One of the best ways we can grasp the idea of an “incarnational lifestyle” is to look at people in the past who have blazed the trail ahead of us and have shared their journey with us. I list for your growth and reading selected individuals, along with some of their writings, that are shining examples. Some of these books are not presently in print—but, of course, that is why we have libraries.

John Woolman is, for me, perhaps the most stellar example of how this way of living actually works. Others have felt the same. Charles Lamb intones, “The only American book I ever read twice was the Journal of Woolman… . Get the writings of John Woolman by heart.” Emerson agreed—I find more wisdom in these pages than in any other book written since the days of the apostles.” Why would an eighteenth-century Quaker tailor, businessman, and minister of Christ engender such comments? Find out for yourself by reading The Journal and Major Essays of John Woolman. I recommend the Phillips P. Moulton edition.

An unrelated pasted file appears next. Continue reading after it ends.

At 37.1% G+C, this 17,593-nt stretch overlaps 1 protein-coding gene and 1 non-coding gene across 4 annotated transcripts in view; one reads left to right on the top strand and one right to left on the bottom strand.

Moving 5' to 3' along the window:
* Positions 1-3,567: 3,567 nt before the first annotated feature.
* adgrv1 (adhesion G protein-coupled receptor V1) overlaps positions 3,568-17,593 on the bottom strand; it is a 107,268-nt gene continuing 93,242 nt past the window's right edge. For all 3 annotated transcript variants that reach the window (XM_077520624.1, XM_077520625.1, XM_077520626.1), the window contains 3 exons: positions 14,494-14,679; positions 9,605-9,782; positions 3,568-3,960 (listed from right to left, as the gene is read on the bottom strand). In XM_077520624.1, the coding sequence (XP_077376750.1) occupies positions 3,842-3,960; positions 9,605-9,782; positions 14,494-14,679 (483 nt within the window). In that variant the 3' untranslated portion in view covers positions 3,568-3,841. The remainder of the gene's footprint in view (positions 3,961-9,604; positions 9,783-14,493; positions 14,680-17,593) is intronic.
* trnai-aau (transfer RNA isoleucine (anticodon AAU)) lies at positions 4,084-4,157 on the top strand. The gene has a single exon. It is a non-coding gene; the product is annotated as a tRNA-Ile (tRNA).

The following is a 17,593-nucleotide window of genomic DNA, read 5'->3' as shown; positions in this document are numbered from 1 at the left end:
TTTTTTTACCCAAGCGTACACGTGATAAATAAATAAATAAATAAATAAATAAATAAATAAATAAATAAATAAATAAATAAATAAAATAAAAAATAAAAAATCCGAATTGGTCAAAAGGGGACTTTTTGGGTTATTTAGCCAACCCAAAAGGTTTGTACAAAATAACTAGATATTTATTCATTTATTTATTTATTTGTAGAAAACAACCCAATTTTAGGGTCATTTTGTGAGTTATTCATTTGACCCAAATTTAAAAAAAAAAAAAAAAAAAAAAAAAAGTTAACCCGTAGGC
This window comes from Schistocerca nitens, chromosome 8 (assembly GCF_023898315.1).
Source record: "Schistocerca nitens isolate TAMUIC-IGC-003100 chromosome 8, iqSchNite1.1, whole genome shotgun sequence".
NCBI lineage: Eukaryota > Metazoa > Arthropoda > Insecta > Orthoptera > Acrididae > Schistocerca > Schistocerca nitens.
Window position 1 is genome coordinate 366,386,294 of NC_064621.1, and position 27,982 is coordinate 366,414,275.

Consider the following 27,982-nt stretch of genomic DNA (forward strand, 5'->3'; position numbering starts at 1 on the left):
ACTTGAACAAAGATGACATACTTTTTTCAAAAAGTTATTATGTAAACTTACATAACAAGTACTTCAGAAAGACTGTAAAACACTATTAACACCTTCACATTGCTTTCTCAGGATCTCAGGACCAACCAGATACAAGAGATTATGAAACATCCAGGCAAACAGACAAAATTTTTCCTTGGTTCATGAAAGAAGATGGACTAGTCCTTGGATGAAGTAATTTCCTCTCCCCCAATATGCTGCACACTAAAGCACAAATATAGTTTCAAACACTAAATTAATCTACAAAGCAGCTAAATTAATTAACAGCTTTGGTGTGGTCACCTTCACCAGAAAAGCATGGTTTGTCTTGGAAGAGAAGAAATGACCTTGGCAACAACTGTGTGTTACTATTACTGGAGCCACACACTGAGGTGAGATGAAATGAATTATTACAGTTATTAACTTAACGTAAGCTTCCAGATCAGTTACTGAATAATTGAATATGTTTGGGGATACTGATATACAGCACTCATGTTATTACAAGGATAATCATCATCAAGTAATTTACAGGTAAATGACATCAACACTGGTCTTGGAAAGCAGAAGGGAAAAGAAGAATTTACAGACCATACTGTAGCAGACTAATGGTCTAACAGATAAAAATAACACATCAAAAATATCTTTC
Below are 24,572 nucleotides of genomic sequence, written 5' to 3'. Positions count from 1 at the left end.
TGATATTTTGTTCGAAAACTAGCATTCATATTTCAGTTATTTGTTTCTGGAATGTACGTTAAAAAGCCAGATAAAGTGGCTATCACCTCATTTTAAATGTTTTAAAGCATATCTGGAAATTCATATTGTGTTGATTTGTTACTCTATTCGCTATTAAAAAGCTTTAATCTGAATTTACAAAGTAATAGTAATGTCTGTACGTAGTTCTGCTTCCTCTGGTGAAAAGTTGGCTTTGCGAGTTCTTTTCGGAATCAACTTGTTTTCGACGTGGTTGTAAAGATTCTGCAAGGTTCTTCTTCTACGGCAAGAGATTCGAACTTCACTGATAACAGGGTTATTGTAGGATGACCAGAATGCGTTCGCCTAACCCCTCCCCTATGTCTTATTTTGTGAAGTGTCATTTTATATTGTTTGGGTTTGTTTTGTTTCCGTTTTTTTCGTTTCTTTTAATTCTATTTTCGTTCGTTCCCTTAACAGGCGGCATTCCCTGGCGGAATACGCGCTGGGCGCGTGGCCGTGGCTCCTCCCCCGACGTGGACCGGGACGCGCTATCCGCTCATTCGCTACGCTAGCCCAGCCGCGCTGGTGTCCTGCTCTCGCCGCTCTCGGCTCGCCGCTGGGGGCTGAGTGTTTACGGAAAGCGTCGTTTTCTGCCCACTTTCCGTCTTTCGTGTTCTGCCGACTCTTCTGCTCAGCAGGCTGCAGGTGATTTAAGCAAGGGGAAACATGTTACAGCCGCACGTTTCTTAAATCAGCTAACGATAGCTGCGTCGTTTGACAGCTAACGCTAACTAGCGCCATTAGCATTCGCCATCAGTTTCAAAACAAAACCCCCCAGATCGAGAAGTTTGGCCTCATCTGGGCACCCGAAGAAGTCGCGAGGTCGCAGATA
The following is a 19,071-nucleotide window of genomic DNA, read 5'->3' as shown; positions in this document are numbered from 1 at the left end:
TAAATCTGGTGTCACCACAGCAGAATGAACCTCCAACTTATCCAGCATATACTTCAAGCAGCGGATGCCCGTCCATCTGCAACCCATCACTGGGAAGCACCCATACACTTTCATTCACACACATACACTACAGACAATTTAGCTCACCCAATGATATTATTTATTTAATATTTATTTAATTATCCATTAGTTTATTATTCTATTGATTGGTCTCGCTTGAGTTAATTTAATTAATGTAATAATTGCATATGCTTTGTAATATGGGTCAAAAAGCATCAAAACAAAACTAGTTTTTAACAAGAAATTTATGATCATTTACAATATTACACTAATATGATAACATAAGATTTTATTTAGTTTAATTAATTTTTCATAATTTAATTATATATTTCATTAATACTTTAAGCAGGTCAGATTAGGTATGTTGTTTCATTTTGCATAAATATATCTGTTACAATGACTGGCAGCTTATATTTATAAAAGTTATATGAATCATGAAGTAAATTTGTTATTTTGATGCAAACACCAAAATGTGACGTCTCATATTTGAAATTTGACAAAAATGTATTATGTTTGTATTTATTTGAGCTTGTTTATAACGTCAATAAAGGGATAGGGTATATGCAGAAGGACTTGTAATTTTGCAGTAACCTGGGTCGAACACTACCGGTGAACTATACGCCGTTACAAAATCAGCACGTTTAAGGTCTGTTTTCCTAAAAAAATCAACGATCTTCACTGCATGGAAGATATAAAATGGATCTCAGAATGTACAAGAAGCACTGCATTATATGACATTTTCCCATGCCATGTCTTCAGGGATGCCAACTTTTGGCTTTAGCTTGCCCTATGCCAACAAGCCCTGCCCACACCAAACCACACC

Those who wove their Christianity throughout a literary life are many and varied. For novelists we can do no better than turn to the Russians, in particular, Fyodor Dostoyevsky, Leo Tolstoy, and in our day Aleksandr Solzhenitsyn. Dostoyevsky’s Crime and Punishment and The Brothers Karamazov are philosophical detective stories in which both the murderer and the meaning of life are simultaneously pursued. His novel The Idiot gives us an engaging Christ-figure in Prince Mishkin (you see, the Forrest Gump character is nothing new) and asks the penetrating question of all who blithely conform to contemporary societal norms, “Who is the real idiot?” Tolstoy is known for War and Peace and Anna Karenina in which he engages us in the great struggles of human souls from war to peace and love—love between men and women, love of country, and supremely Christian love. But I must admit I am not as intrigued with Tolstoy as a writer as I am with him as a tortured, struggling soul himself. And I am touched by his support of a small Russian sect, the Dukhobors, whom I had brief contact with as a college student. Solzhenitsyn ranks with the other two both as a literary figure and for the way he integrates his Christian witness into the very warp and woof of who he is and what he writes. One Day in the Life of Ivan Denisovich, Cancer Ward, and The Gulag Archipelago will startle you, disturb you, and deepen you.